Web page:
It’s the Manhattan winter of 1992, less than three months since I’ve left my mate of fourteen years, losing, in one fell swoop, all the solid props of my life.
To stay financially afloat, I take on freelance administrative gigs in arguably the planet’s most frenzied and high-stakes city.
Weeks are busy, but weekends are poisoned with a high-octane cocktail of anxiety, guilt and confusion; I cannot seem to extricate myself from the tangled nest of viperous thoughts that paralyze me into a state of chronic despair. Have I done right in placing personal integrity above the comfort of family and economic security?
Sunday morning dawns and my neighbour Leanna calls to invite me over for brunch. She hands me a copy of Julia Cameron’s The Artists’ Way. “No thanks,” I say ungraciously. “I’ve enough to read.” She presses it on me, betraying a pity that turns my proud stomach. “This will free your head up, honey,” she says gently. “A bunch of us got together and did the exercises. They do work, you know.”
Leanna is decades my senior, a sculptor who owns the four-storey brownstone bang opposite me. Her scientist husband is doing something top secret in the Negev Desert, their only son has moved to Brazil to be with his stunning girlfriend. With no one else around to cosset, Leanna has taken me firmly under her wing. Something about my face reminds her of the fragile sister she’d lost to suicide seventeen years ago.
She has read my unfinished collection of short stories about Indian women on the verge of a nervous breakdown. She admires them and thinks I have it in me to write a novel. She feeds me home-made broccoli-cheddar quiche, brews fragrant coffee in the ancient Italian coffee-maker, and drops a light kiss on my cheek. This abundance of caring evokes stirrings of discomfort, but I am not so far gone that I cannot acknowledge it as a rare gift in a world known for its conditional love.
Before I leave—armed with the rest of the quiche and a pound of organic pears—Leanna rushes into her study and returns with a big red journal. “Here, take this too,” she says. “You’ll need it to do the exercises in the book.”
I scan The Artist’s Way that night in bed. No way I will do the exercises, I decide, but one concept does strike me as intriguing—what Cameron calls the Morning Pages: Dump all your waking thoughts onto paper, she advises, without sequence, repetitiously if need be, and make it a minimum of three pages. And what will this do for the half-awake scribe? Unplug the drain of the mind and allow all the crap blocking it to sink into oblivion—whereupon creative juices begin to flow again. Well, I sneer as I lie back on my soft pillows, let’s bloody well see, shall we?
Monday morning my brain feels wrapped in cotton wool. I’ve an hour to go before I catch the subway to the World Trade Center where I work for a stockbroker on the forty-ninth floor—an absent-minded fellow who leaves me alone so long as I pick up his calls and type his memos. Grunt work that pays well.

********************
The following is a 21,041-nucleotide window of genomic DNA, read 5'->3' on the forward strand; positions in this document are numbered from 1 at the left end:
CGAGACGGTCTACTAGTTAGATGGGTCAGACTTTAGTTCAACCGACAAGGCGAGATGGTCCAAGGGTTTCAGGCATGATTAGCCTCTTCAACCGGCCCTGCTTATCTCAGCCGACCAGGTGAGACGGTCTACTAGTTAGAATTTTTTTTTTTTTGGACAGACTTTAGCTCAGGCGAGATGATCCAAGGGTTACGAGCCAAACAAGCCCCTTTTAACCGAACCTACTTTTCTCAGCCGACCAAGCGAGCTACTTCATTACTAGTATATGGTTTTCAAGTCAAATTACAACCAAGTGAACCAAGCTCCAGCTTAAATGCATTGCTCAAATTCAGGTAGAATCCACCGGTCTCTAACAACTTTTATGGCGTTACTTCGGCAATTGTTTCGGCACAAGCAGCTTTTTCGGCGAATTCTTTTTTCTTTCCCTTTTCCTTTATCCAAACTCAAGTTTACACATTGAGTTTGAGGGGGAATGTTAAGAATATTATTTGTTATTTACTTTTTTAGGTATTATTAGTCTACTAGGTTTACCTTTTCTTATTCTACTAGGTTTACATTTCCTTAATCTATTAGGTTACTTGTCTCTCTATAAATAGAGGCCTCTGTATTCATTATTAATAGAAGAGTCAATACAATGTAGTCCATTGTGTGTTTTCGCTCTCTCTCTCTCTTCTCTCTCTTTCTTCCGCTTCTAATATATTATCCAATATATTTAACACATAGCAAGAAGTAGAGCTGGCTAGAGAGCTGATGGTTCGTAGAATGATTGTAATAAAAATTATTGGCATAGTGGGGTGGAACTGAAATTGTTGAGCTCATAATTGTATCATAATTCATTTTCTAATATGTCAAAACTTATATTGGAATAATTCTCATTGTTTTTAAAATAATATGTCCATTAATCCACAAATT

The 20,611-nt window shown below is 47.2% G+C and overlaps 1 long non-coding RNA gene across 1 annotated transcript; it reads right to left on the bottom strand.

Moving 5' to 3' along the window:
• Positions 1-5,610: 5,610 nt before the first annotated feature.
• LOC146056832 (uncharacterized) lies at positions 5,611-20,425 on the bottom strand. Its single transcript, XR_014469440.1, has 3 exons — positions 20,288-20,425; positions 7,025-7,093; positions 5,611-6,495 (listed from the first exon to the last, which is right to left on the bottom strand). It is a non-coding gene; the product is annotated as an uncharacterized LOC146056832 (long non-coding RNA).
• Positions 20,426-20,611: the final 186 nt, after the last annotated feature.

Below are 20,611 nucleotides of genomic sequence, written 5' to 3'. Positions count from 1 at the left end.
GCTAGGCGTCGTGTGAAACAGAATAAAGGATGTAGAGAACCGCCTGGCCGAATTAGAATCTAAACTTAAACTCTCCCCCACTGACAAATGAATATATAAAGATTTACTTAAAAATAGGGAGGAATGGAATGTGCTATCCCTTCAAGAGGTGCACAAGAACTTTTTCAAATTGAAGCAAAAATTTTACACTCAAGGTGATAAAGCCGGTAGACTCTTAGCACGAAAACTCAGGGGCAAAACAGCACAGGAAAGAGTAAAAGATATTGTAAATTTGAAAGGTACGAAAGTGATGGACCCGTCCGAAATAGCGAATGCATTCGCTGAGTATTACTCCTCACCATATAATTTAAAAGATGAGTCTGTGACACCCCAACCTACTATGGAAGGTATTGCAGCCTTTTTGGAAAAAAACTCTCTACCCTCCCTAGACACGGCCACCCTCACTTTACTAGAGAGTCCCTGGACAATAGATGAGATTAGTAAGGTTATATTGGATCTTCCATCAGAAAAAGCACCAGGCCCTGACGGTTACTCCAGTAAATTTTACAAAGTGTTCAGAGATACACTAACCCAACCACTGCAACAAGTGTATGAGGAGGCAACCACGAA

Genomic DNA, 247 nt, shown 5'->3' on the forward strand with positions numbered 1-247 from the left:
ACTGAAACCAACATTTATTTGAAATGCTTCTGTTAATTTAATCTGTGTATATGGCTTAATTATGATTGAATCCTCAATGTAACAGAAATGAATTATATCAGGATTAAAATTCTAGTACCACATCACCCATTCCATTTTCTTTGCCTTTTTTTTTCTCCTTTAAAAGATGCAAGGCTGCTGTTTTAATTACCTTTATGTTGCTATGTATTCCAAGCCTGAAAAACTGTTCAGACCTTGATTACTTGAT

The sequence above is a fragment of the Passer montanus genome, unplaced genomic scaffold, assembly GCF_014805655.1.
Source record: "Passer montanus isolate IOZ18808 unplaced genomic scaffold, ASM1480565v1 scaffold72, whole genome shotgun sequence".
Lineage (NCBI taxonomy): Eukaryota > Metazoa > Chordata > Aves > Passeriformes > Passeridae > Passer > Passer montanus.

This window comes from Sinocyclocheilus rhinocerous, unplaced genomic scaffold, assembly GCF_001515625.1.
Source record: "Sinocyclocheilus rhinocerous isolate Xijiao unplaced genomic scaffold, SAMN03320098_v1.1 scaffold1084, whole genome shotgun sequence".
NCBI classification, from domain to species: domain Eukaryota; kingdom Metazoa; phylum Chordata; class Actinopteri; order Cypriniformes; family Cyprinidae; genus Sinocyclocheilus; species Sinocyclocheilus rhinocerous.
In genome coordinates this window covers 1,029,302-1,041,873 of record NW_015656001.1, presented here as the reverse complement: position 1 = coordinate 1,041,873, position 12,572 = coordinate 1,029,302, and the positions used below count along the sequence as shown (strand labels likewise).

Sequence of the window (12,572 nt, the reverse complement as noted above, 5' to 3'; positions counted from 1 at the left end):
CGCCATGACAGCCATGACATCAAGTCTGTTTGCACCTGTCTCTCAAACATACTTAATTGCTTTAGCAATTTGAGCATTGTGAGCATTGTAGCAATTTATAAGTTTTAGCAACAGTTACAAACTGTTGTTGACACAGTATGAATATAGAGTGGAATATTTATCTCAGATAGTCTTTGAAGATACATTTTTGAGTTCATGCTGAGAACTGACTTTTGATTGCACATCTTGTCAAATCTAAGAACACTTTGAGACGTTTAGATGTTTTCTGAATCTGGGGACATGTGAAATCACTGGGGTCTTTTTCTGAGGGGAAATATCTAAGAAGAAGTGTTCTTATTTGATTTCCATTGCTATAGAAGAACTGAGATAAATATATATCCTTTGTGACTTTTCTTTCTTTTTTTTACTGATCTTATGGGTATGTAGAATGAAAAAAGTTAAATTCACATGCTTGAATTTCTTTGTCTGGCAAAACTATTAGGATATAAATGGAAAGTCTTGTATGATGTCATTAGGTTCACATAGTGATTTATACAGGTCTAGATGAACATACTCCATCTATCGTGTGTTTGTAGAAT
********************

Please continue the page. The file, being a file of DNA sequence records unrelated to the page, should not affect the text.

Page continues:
I sit at my dining table and jot down every scrap of thought that floats into my mind. Amorphous fears connected to the great crime I have committed as an Indian woman from a traditional background—of cutting loose from a husband who did not consider me his equal, and so felt free to deceive me in crucial ways—emerge in bloody bits and coalesce into bizarre patterns. By walking away, I’ve alienated my blood family and callous in-laws. And what is the brilliant result of my escape? A solitary and frugal existence on the third floor of a brownstone with sagging wooden floors in a cold and glittering city where no one seems to care a rat’s ass about the fate of one more immigrant who’s lost her way.
Every day I pour my heart and soul out before rushing off to work. On weekends I write upwards of ten pages in one manic go. I’ve used up Leanna’s journal and write on my computer instead. All the junk collecting dust in the attic and basement of my mind finds its way into the middle to be sorted out. Yucky stuff bubbles out of subconscious reservoirs. My job is to drag it yelping and whining into the fire of a new consciousness to be burnt to ashes.
Soon I become aware that a miracle has occurred: I am now certain that I did the right thing in abandoning a situation that had threatened to drown me in the quicksand of the mundane and the mediocre. My mind grows clean and sharp and shining. It tells me I am not alone or helpless as I pursue this sacred mission to be free. The word is God, I mutter to myself in growing excitement, even as I jettison all that is holding me back from knowing how powerful I truly am.
Twenty-three years later, I have a novel making wavelets out in the world, two more simmering on the back burner, and a blog—produced in alliance with exceptional friends—highlighting the metaphysical and mundane aspects of this amazing life I’ve been allowed to live. And while those distant days of emotional paralysis in New York have long since given way to days of increasing certainty, whenever the demons of chaos drive holes into my ability to function in top gear, I never hesitate to return to that old way of writing myself sane.
Mira Prabhu is the author of Whip of the Wild God. She now lives in the deep south of India where she focuses on spiritual and creative work. Learn more about Mira from her blog—the metaphysical and mundane musings of a maverick female scribe and her Amazon author page.